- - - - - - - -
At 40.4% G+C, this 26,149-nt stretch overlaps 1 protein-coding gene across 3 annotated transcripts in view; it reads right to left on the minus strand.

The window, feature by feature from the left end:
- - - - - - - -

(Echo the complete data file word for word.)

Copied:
At 40.4% G+C, this 26,149-nt stretch overlaps 1 protein-coding gene across 3 annotated transcripts in view; it reads right to left on the minus strand.

The window, feature by feature from the left end: